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Comte de Paris, History of the Civil War in America. Vol. 4. (ed. Henry Coppee , LL.D.) 36 0 Browse Search
Rebellion Record: a Diary of American Events: Documents and Narratives, Volume 7. (ed. Frank Moore) 20 4 Browse Search
Jefferson Davis, The Rise and Fall of the Confederate Government 15 1 Browse Search
Rebellion Record: a Diary of American Events: Documents and Narratives, Volume 9. (ed. Frank Moore) 13 3 Browse Search
Benson J. Lossing, Pictorial Field Book of the Civil War. Volume 3. 9 1 Browse Search
Rebellion Record: a Diary of American Events: Documents and Narratives, Volume 6. (ed. Frank Moore) 6 2 Browse Search
Horace Greeley, The American Conflict: A History of the Great Rebellion in the United States of America, 1860-65: its Causes, Incidents, and Results: Intended to exhibit especially its moral and political phases with the drift and progress of American opinion respecting human slavery from 1776 to the close of the War for the Union. Volume II. 6 2 Browse Search
Col. John M. Harrell, Confederate Military History, a library of Confederate States Military History: Volume 10.2, Arkansas (ed. Clement Anselm Evans) 4 2 Browse Search
Southern Historical Society Papers, Volume 8. (ed. Reverend J. William Jones) 4 0 Browse Search
Horace Greeley, The American Conflict: A History of the Great Rebellion in the United States of America, 1860-65: its Causes, Incidents, and Results: Intended to exhibit especially its moral and political phases with the drift and progress of American opinion respecting human slavery from 1776 to the close of the War for the Union. Volume I. 3 1 Browse Search
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Browsing named entities in Southern Historical Society Papers, Volume 35. (ed. Reverend J. William Jones). You can also browse the collection for Mouton or search for Mouton in all documents.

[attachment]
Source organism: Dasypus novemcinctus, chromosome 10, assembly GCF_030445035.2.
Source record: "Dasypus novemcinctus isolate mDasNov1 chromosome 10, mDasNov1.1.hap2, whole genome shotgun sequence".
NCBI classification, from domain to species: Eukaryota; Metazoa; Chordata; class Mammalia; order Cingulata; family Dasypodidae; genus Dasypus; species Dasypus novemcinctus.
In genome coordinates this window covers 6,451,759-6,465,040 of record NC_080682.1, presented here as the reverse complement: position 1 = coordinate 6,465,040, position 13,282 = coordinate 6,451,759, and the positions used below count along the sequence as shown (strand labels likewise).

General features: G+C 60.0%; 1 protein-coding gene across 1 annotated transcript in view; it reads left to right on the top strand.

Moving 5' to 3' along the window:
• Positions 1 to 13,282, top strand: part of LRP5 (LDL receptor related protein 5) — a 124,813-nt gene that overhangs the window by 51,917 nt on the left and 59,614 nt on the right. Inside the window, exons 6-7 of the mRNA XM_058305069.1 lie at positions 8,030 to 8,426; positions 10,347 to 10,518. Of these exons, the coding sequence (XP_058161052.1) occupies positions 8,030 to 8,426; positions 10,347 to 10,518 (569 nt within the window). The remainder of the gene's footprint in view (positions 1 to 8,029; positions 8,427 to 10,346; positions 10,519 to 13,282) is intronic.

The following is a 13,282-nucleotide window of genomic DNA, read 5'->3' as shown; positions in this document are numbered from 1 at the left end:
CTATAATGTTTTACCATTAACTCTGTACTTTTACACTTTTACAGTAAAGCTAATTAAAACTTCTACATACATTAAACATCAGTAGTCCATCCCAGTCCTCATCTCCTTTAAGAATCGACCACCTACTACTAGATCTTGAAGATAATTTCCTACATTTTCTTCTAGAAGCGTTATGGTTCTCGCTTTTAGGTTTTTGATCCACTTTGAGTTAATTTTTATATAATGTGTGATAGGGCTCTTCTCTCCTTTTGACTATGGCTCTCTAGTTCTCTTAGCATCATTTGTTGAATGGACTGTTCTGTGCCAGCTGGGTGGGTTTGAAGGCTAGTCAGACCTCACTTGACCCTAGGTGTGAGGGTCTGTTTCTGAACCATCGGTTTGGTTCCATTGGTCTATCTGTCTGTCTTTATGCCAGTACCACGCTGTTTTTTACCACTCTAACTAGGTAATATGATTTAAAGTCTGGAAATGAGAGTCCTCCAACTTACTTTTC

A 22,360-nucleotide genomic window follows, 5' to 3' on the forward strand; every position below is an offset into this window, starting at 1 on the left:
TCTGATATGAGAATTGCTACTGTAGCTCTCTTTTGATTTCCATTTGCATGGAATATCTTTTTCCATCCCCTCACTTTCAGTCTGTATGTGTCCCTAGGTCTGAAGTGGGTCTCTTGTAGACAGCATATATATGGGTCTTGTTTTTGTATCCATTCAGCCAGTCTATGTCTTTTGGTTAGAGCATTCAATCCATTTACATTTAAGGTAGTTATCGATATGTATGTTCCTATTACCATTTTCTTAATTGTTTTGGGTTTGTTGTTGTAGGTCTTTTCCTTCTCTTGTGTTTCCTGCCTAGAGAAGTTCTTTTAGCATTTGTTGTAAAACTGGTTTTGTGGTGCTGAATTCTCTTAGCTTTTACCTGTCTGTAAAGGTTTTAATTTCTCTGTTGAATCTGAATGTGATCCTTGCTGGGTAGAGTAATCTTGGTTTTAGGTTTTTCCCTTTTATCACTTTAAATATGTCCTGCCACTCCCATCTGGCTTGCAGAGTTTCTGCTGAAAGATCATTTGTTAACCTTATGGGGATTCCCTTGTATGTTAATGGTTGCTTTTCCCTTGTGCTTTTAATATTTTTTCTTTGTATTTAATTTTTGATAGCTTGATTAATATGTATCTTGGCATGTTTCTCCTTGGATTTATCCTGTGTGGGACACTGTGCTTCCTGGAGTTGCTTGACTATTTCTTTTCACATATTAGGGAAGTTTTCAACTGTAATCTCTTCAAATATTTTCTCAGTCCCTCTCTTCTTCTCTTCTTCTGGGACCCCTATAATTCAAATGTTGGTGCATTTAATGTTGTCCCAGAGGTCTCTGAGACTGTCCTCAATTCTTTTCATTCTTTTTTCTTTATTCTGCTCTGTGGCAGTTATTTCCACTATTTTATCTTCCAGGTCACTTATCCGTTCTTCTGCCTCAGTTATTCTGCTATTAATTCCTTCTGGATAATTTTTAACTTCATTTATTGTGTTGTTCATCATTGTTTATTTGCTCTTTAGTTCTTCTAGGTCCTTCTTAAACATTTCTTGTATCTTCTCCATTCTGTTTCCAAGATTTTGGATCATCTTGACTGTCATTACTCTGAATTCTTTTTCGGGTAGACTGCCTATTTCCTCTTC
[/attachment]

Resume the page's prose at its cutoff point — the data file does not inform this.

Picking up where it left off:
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Southern Historical Society Papers, Volume 35. (ed. Reverend J. William Jones), chapter 1.54 (search)
shield of darkness and ample succor were close at hand. The character of these last assaults on the part of the Confederates, and their fruitless results, with the causes which wrought their failure, may be best illustrated by what befell Colonel Mouton and the 18th Louisiana Infantry. After 4 P. M. he was ordered to charge a battery on a hill, some 600 yards in his front. Advancing unsupported, the regiment soon became uncovered and exposed to a cross fire from the battery and its supd or hors-de-combat on the ground. Another characteristic essay was made on the extreme Confederate right by General James R. Chalmers, with his own and a part of J. K. Jackson's Brigade, to press forward to the landing. But in attempting, as Mouton had done, to mount the last ridge, they were met by a fire from a whole line of batteries, protected by infantry, and assisted by shells from the gunboats. The Confederates, however, strongly persisted in storming the steep hillside, despite t